In a eulogy published by The Vancouver Sun after the incorruptible Stowe died at age 59, Hunter added: “No one could say that Irving wasted his time here [on earth]. He expended himself fully. He contributed precisely as much as he could. When other men were lying back, waiting to see what nightmare would materialize next, Irving was moving like a human whirlwind toward the goal of heading the nightmare off.”
Shortly before the protest boat was launched, Stowe headed the nightmare off with a flurry of interviews and media appearances, during which he excoriated America’s involvement in the Vietnam War during the Nixon era.
Stowe cited his refusal to pay taxes that subsidized the war, U.S. political corruption and what he termed “creeping fascism.”
Other protestors began to worry that Stowe’s vehement critiques of American imperialism might put off some listeners, but Canadians were won over by sheer contrariness when the Hollywood actor John Wayne, who was visiting the nearby harbor of Victoria, remarked about the Amchitka protest boat project: “They’re a bunch of Commies. Canadians should mind their own business.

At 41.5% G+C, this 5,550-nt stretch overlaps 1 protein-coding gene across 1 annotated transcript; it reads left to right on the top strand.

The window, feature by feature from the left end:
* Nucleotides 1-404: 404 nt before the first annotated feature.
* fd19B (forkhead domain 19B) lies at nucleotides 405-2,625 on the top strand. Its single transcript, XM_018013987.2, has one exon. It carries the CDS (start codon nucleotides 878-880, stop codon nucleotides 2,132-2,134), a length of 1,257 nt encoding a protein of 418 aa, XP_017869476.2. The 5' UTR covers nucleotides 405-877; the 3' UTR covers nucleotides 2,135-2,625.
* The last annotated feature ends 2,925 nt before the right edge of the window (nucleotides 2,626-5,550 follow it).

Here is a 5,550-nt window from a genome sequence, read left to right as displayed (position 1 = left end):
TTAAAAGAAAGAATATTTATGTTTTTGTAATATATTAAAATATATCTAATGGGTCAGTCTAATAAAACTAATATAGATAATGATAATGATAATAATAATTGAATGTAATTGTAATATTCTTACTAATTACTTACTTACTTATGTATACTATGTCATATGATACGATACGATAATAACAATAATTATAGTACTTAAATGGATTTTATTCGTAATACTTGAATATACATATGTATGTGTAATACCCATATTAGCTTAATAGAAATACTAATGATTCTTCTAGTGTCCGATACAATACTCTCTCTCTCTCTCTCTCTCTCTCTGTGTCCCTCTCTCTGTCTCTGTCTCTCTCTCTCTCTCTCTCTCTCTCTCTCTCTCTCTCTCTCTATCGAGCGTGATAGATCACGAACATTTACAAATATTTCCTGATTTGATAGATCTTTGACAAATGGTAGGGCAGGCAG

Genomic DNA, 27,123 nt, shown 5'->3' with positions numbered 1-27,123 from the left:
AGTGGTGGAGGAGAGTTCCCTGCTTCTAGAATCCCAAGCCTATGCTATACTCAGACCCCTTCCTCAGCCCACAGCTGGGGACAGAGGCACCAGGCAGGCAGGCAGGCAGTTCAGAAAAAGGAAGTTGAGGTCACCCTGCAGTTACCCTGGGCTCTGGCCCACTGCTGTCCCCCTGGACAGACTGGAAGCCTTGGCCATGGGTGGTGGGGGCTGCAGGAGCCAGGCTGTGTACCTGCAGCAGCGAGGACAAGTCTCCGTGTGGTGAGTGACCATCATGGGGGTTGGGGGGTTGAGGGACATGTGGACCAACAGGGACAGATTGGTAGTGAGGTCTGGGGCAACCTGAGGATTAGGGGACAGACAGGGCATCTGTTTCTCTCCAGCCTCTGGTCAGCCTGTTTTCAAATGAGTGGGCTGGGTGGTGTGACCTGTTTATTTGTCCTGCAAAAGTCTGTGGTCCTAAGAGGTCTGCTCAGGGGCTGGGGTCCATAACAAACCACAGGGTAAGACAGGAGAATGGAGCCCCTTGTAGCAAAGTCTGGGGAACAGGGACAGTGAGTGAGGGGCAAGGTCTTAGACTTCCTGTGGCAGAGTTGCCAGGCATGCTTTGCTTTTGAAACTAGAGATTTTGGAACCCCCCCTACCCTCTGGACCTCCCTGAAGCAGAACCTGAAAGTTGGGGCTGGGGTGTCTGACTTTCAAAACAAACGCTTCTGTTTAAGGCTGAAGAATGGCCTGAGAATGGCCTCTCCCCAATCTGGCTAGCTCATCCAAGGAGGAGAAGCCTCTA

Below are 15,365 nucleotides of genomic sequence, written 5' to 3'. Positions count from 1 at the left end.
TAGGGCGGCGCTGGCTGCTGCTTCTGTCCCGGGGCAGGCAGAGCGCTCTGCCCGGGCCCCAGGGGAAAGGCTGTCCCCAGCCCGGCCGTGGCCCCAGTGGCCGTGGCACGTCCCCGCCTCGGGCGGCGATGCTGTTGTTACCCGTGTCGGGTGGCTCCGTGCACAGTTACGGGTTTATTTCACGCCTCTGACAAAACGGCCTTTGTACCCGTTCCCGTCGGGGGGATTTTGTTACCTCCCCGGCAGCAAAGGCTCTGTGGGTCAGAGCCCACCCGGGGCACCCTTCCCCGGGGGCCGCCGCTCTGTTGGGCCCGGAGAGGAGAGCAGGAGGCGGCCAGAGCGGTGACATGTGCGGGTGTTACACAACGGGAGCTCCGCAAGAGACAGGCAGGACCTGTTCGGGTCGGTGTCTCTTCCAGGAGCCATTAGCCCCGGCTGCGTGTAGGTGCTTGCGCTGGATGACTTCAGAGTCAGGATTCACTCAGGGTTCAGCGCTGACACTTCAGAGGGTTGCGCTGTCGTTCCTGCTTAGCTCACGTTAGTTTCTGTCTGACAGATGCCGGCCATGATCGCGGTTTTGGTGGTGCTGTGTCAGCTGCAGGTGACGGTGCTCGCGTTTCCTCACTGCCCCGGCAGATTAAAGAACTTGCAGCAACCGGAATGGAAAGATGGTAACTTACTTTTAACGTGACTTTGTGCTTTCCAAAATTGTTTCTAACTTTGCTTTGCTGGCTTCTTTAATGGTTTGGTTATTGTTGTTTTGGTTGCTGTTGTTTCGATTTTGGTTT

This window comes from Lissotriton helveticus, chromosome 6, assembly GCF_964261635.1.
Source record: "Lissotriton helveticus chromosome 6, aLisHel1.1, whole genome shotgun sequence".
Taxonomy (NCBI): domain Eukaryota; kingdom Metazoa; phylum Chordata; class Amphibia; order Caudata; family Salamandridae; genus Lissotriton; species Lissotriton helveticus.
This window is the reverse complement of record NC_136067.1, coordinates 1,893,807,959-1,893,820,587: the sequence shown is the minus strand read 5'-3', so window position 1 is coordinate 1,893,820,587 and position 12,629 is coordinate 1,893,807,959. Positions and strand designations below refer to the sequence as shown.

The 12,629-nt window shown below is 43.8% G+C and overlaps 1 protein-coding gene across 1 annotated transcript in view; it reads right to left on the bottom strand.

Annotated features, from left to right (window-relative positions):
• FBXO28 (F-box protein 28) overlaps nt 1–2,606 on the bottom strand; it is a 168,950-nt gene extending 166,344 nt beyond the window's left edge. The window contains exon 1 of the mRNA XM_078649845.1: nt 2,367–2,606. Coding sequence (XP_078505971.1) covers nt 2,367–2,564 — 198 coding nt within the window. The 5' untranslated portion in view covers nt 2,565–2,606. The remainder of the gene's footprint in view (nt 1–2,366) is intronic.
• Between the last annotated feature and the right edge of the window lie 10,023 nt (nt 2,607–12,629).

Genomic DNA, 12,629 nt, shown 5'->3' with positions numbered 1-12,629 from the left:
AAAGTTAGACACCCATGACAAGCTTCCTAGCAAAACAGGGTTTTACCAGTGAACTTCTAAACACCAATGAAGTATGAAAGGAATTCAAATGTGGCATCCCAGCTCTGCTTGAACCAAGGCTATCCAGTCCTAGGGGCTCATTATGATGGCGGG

As Canadians declined to follow Wayne’s advice, Stowe’s viewpoints appeared sympathetic by comparison, although he would later encounter more criticism for erroneously believing Maoist propaganda about the Cultural Revolution in China during the 1970s, as did many leftists of the day.
One of the passengers on the rickety protest boat bound for Amchitka was Richard A. Fineberg a political science instructor at the University of Alaska, now an independent investigative journalist in Alaska specializing in petroleum development-related issues.
Hunter brought along for the ride “Warriors of the Rainbow,” a book presented to him by a Jewish dulcimer maker in Vancouver, adding another Jewish connection to the mix.
This volume compiled native American prophecies and myths, including a Cree legend about Eyes of Fire, a grandmother who explains to her grandson that white colonizers destroyed the environment and defeated native Americans so that the latter could be “cleansed of all selfish pride” and prepared for the “great awakening” of ecological awareness and pristine landscapes.
While 2018 research published in Sociology of Religion suggests that observant Jews may be motivated towards, but also inhibited from, environmental action by religious belief, there is no doubt that Irving and Dorothy Stowe and friends launched a lasting environmental movement replete with Yiddishkeit.
Even today, Dima Litvinov, one of the group’s leaders, displays noteworthy yichus as son of Soviet Jewish dissident Pavel Litvinov.